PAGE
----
G7 leaders agreed on Saturday to set a global corporate tax rate of 15 percent, and if the agreement is signed at the G20 meeting in July, Estonia must apply for an exemption that would allow corporate tax collection to be postponed for several years.
Estonia takes into account corporate income tax only when paying out profits, which may not take place every year.
As the income tax minimum only applies to groups whose annual sales revenue exceeds €750 million, at least according to the current plan, a problem may arise with the subsidiaries of large companies operating in Estonia, which do not pay out profits every year.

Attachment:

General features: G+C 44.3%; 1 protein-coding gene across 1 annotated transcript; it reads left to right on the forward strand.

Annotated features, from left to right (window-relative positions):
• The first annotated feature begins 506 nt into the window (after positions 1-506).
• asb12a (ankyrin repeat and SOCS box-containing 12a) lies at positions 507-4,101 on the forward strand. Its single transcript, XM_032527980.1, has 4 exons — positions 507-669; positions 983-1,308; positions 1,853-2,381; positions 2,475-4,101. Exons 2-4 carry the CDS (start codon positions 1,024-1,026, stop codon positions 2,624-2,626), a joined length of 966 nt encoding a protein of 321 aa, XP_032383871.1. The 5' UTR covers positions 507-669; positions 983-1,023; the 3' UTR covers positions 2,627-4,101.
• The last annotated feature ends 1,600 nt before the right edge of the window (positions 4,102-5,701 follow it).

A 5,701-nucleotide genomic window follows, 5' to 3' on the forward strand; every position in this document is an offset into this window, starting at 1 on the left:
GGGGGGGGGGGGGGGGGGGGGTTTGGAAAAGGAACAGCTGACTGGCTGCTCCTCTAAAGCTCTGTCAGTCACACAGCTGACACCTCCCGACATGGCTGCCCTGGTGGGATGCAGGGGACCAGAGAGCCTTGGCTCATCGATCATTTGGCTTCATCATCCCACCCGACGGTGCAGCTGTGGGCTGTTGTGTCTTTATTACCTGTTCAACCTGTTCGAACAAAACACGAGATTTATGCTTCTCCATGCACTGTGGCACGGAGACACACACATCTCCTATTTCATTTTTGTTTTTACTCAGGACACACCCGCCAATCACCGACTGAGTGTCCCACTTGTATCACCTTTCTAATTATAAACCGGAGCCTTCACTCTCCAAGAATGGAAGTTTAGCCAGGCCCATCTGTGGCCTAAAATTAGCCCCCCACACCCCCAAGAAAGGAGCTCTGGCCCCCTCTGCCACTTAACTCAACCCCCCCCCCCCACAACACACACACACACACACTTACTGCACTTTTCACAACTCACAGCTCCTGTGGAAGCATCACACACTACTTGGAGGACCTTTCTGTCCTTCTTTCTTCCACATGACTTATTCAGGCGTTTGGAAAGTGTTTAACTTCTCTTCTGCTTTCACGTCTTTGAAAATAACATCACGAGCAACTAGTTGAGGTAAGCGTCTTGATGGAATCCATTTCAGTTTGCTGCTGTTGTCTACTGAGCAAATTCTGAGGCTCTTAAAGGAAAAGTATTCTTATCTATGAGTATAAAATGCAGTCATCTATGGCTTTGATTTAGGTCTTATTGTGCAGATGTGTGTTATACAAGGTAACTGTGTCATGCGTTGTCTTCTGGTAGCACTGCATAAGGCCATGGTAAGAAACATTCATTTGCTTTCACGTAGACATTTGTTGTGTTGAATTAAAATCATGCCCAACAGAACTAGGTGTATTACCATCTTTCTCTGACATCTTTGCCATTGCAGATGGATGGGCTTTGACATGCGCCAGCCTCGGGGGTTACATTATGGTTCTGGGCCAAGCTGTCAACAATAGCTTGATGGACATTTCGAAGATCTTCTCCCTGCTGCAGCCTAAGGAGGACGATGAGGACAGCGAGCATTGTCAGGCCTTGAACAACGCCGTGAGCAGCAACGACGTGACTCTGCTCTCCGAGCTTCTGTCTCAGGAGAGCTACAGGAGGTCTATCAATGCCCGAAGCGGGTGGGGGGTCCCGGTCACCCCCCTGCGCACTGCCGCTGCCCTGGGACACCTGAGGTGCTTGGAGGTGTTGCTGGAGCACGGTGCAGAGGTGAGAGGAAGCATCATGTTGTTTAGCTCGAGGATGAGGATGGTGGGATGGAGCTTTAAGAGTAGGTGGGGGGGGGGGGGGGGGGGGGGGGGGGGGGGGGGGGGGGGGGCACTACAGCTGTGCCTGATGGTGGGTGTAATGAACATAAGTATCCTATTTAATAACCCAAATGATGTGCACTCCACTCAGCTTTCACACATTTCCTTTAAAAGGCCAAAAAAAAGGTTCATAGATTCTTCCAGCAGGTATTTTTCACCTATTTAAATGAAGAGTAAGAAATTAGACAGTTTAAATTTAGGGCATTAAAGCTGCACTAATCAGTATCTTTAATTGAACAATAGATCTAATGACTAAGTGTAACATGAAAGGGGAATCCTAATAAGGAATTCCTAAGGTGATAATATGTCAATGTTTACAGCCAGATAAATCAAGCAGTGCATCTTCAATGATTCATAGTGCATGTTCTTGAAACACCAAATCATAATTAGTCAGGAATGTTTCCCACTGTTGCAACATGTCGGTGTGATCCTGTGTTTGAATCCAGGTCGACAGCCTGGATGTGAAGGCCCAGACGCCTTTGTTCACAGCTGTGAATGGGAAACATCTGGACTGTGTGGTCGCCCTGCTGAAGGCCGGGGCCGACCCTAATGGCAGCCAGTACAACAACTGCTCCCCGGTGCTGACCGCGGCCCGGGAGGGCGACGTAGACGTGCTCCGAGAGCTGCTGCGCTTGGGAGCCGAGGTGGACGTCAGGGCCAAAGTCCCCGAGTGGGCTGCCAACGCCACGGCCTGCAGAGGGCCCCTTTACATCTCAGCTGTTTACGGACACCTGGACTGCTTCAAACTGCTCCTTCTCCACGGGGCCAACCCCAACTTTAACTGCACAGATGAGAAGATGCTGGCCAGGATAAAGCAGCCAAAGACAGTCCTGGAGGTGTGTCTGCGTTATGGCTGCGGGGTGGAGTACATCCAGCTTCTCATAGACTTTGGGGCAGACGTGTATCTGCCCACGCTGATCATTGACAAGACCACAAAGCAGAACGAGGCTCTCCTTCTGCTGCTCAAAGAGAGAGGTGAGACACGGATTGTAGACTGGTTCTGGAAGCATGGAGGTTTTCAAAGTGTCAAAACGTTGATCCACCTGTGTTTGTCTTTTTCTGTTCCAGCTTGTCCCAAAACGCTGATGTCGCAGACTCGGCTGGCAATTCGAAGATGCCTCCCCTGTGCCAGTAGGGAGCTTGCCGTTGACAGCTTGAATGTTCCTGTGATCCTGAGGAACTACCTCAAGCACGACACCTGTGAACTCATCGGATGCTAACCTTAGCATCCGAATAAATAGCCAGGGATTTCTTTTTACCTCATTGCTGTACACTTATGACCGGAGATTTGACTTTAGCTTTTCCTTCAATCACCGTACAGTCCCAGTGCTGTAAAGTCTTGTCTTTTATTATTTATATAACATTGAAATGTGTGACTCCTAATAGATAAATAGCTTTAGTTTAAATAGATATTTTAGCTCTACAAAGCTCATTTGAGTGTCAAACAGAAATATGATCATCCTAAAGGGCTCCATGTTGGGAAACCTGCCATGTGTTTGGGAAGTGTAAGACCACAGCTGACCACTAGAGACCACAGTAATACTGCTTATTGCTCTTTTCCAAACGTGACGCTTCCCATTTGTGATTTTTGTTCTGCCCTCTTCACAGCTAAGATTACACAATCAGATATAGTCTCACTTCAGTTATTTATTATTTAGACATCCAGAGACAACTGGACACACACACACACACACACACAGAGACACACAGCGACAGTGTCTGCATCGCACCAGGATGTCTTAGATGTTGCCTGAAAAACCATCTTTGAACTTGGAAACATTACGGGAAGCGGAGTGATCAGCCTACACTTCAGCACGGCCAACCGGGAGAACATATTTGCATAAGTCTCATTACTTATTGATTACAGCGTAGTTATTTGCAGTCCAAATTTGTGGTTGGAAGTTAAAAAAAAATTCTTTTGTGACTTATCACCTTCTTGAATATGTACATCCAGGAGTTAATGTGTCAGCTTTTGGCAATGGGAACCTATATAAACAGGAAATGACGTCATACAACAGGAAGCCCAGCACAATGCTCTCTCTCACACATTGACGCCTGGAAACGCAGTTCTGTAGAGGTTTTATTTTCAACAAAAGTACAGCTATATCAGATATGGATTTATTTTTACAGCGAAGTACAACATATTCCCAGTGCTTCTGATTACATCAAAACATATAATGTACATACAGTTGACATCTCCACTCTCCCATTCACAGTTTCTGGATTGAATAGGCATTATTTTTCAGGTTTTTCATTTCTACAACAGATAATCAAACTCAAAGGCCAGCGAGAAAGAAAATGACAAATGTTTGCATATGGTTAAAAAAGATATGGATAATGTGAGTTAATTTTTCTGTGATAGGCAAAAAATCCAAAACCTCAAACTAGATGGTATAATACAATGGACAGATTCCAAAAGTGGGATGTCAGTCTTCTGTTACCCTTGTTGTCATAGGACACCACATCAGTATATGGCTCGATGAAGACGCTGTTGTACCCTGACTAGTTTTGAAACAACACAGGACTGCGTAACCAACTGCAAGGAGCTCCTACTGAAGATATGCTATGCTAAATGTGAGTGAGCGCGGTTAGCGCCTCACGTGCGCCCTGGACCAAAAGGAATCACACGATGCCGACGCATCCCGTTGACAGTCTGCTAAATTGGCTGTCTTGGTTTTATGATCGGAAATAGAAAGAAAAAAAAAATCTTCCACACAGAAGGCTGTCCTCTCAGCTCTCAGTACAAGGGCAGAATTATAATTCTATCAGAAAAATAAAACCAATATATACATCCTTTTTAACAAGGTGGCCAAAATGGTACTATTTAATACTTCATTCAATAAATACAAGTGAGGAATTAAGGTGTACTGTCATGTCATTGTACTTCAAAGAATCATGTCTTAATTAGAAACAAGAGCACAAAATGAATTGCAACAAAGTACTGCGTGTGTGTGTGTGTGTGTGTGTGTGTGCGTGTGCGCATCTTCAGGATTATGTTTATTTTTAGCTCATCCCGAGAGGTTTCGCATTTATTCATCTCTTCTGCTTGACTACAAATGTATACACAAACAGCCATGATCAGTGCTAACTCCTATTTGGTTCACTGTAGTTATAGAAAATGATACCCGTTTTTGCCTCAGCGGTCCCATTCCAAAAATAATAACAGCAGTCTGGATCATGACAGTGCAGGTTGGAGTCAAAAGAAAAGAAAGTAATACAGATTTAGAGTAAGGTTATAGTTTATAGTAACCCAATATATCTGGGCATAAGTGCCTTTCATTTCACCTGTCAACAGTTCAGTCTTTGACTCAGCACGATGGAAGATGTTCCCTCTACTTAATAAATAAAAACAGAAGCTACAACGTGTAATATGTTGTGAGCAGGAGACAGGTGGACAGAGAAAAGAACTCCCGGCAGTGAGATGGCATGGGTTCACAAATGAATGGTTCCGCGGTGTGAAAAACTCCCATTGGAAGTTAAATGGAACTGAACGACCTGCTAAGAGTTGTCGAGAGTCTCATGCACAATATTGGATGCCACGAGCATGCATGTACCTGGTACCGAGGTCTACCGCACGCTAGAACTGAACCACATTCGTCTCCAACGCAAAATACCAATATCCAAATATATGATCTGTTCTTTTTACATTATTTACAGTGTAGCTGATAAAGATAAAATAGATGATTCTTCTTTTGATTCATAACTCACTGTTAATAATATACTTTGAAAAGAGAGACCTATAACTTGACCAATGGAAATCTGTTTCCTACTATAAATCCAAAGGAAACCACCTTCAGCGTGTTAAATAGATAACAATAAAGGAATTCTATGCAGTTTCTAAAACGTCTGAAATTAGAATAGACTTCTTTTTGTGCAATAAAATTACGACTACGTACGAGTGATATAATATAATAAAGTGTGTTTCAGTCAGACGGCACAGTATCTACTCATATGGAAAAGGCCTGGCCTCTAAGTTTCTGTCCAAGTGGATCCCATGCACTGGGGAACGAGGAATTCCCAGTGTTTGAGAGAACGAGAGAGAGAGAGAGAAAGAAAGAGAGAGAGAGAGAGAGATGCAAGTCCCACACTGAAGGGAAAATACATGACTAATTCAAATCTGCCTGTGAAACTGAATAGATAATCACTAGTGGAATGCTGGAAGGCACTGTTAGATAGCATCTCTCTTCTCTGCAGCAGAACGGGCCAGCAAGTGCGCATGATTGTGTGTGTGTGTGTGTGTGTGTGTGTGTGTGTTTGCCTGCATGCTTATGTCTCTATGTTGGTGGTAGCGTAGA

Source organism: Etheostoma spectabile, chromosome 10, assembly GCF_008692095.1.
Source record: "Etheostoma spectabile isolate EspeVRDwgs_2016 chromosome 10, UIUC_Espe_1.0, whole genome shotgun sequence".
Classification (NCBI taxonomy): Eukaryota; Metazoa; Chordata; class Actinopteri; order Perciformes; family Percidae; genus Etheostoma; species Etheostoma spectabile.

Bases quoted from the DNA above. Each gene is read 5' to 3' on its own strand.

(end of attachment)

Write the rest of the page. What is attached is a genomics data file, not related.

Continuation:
"If Estonia does not charge income tax every year, then in the parent company's view, Estonian income tax for that year will be zero and that country will have the right to tax the profit earned in Estonia at the minimum rate. If an Estonian company ever starts distributing profits, Estonia will also receive income tax," Helen Pahapill, deputy secretary general of the Ministry of Finance for tax and customs policy, said.
Estonia is requesting an exemption from the Organization for Economic Cooperation and Development (OECD), which would allow the tax not paid in Estonia to be considered paid.
"What we are doing in the OECD is that we are applying for an exemption for Estonia, Latvia and Georgia that would allow the tax not paid in Estonia to be considered paid. In other words, when the state of the parent company of the group starts to calculate its minimum tax liability for Estonia, then in an x number of years they would consider that the minimum tax has been paid in Estonia, although this may not be the case," Pahapill said.
Editor: Helen Wright